In Xenopus, specification of the three germ layers is one of the earliest developmental decisions occurring prior to gastrulation. The maternally-expressed vegetally-localized transcription factor VegT has a central role in cell autonomous specification of endoderm and in the generation of mesoderm-inducing signals. Yet, marginally-expressed transcription factors that cooperate with mesoderm-inducing signals are less investigated. Here we report that the transcription factors MEF2A and MEF2D are expressed in the animal hemisphere before mid-blastula transition. At the initiation of zygotic transcription, expression of MEF2D expands into the marginal region that gives rise to mesoderm. Knockdown of MEF2D delayed gastrulation movements, prevented embryo elongation at the subsequent tailbud stage and caused severe defects in axial tissues. At the molecular level, MEF2D knockdown reduced the expression of genes involved in mesoderm formation and patterning. We also report that MEF2D functions with FGF signaling in a positive feedback loop; each augments the expression of the other in the marginal region and both are necessary for mesodermal gene expression. One target of MEF2D is the Nodal-related 1 gene (Xnr1) that mediates some of MEF2D mesodermal activities. Chromatin immunoprecipitation analysis revealed that MEF2D associates with transcriptional regulatory sequences of the Xnr1 gene. Several MEF2 binding sites within the proximal promoter region of Xnr1 were identified by their in vitro association with MEF2D protein. The same promoter region was necessary but not sufficient to mediate MEF2D activity in a reporter gene assay. In sum, our results indicate that the MEF2D protein is a key transcription factor in the marginal zone acting in a positive feedback loop with FGF signaling that promotes mesoderm specification at late blastula stages.
Citation: Kolpakova A, Katz S, Keren A, Rojtblat A, Bengal E (2013) Transcriptional Regulation of Mesoderm Genes by MEF2D during Early Xenopus Development. PLoS ONE 8(7): e69693. https://doi.org/10.1371/journal.pone.0069693
Editor: Michael Klymkowsky, University of Colorado, Boulder, United States of America
Received: January 2, 2013; Accepted: June 12, 2013; Published: July 19, 2013
Copyright: © 2013 Kolpakova et al. This is an open-access article distributed under the terms of the Creative Commons Attribution License, which permits unrestricted use, distribution, and reproduction in any medium, provided the original author and source are credited.
Funding: This work was supported by grants from the Israel Science Foundation, founded by the Israel Academy of Sciences and Humanities, Niedersachsen-Israeli Research Cooperation Program, Rappaport Institute for Medical Research and the Technion Fund for Advancement of Research. The funders had no role in study design, data collection and analysis, decision to publish, or preparation of the manuscript.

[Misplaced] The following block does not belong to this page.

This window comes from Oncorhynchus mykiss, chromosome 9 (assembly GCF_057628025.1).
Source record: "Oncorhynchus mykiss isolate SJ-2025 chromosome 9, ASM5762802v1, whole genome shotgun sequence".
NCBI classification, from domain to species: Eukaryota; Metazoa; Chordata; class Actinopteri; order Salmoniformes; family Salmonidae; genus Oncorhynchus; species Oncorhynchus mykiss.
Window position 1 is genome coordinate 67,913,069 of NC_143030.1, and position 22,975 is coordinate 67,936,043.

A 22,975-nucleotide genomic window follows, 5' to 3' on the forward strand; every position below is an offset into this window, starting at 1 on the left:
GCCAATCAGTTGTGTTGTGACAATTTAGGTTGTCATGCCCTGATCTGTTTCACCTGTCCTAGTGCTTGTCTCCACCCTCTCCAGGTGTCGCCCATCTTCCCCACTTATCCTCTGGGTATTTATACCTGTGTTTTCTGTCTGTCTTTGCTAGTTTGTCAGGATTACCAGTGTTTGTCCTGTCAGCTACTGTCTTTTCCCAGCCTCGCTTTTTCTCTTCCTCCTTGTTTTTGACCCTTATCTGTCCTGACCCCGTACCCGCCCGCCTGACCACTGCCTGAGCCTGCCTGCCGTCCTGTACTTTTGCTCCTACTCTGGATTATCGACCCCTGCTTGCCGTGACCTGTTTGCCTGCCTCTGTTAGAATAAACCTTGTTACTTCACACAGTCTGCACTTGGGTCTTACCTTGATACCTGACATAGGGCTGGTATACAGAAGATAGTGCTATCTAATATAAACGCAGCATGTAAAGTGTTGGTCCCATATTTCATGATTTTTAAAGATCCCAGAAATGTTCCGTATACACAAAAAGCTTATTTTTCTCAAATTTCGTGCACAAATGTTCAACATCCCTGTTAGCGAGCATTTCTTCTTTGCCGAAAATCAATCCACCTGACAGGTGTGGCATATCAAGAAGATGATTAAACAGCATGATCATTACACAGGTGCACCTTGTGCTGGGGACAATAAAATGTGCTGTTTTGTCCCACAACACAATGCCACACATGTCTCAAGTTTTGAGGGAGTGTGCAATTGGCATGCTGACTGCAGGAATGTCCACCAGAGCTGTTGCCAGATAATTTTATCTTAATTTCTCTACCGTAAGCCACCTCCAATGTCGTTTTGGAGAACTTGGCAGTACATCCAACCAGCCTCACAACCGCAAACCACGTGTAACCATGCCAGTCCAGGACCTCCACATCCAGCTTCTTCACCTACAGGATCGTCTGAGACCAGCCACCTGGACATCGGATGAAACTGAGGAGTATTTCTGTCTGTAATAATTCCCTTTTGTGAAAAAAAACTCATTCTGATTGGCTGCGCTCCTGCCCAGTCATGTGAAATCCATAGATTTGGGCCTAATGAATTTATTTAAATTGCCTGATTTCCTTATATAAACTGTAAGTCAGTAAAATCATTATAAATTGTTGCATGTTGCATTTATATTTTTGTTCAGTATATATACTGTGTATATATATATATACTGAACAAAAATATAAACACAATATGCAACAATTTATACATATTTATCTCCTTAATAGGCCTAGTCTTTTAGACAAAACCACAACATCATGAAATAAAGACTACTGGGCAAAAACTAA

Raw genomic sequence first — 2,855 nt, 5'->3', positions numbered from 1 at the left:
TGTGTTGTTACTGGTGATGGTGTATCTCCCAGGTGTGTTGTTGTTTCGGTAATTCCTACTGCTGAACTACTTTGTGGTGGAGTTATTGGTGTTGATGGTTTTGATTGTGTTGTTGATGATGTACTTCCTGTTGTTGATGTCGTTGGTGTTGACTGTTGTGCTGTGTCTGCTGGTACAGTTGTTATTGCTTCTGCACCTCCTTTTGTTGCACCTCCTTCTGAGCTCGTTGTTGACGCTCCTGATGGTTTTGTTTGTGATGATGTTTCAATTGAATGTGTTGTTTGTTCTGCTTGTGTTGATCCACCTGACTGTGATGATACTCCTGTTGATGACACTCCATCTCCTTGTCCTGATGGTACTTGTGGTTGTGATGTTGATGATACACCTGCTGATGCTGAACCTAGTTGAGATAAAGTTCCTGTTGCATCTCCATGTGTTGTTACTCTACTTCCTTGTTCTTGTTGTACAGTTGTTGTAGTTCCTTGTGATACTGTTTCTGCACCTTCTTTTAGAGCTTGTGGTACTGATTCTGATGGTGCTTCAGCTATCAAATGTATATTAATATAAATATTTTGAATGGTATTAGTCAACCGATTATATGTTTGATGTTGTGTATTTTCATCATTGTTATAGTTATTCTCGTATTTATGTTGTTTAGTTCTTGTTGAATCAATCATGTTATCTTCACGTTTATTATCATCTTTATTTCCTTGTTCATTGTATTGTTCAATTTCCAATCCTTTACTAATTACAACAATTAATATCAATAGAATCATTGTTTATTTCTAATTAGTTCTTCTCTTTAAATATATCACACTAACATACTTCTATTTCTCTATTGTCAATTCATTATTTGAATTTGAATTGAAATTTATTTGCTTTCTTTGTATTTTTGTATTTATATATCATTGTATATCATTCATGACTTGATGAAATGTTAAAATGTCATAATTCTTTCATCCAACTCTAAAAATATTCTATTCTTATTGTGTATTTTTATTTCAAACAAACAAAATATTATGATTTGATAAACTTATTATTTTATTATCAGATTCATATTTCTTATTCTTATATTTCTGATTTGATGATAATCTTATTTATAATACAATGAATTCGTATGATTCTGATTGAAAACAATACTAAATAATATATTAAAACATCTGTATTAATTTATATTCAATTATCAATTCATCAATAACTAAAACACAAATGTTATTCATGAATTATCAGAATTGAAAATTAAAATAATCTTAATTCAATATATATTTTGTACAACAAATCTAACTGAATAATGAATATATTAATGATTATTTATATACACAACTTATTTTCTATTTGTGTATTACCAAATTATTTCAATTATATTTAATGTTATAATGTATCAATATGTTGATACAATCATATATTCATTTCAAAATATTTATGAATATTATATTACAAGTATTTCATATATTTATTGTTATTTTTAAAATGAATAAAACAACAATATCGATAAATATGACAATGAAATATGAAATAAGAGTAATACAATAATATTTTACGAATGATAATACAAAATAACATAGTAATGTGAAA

Competing interests: The authors have declared that no competing interests exist.
Specification of the three primary germ layers in Xenopus embryos is one of the earliest developmental events occurring before the end of the blastula stage . In this process, vegetal, marginal and animal cells are specified to form endoderm, mesoderm and ectoderm, respectively. Since zygotic transcription is initiated only at the 12th cell cycle (mid blastula transition; MBT), maternal mRNA inherited from the oocyte plays a significant role in early specification and patterning . Maternal transcripts encode transcription factors and signaling molecules and are often localized to specific areas of the early embryo such as the vegetal pole or the animal pole . For example, the T box transcription factor, VegT, is localized in the vegetal hemisphere and plays a central role in endoderm and mesoderm specification . VegT and the dorsally-expressed β-catenin induce the transcription of nodal related genes, Xnr5 and Xnr6, at the 256 cell stage . At MBT, these nodal-related genes induce the non-autonomous expression of Xnrs 1, 2 and 4 that is essential for mesoderm induction , . As a result, Xnr genes are expressed at higher levels on the dorsal side of the embryo (Nieuwkoop center), creating a dorsal-ventral gradient in late blastula stages. Nodal signaling induces mesoderm identity and patterning in the overlying marginal zone , . Fibroblast growth factor (FGF) signaling that is initiated at late blastula in the marginal zone, induces the expression of the brachyury gene (XBra) that encodes a key transcription factor in mesoderm specification , , , , , . Yet, the transcription programs responsible for Nodal and FGF signaling in the specification and patterning of mesoderm are still largely unknown.
The MEF2 (Myocyte Enhancer Factor 2) family of transcription factors is involved in many aspects of cell differentiation and organogenesis. There are four members of MEF2 in vertebrates: MEF2A, B, C and D. Their conserved DNA binding and dimerization motifs mediate binding of homo- or hetero-dimers to a consensus A/T rich DNA sequence .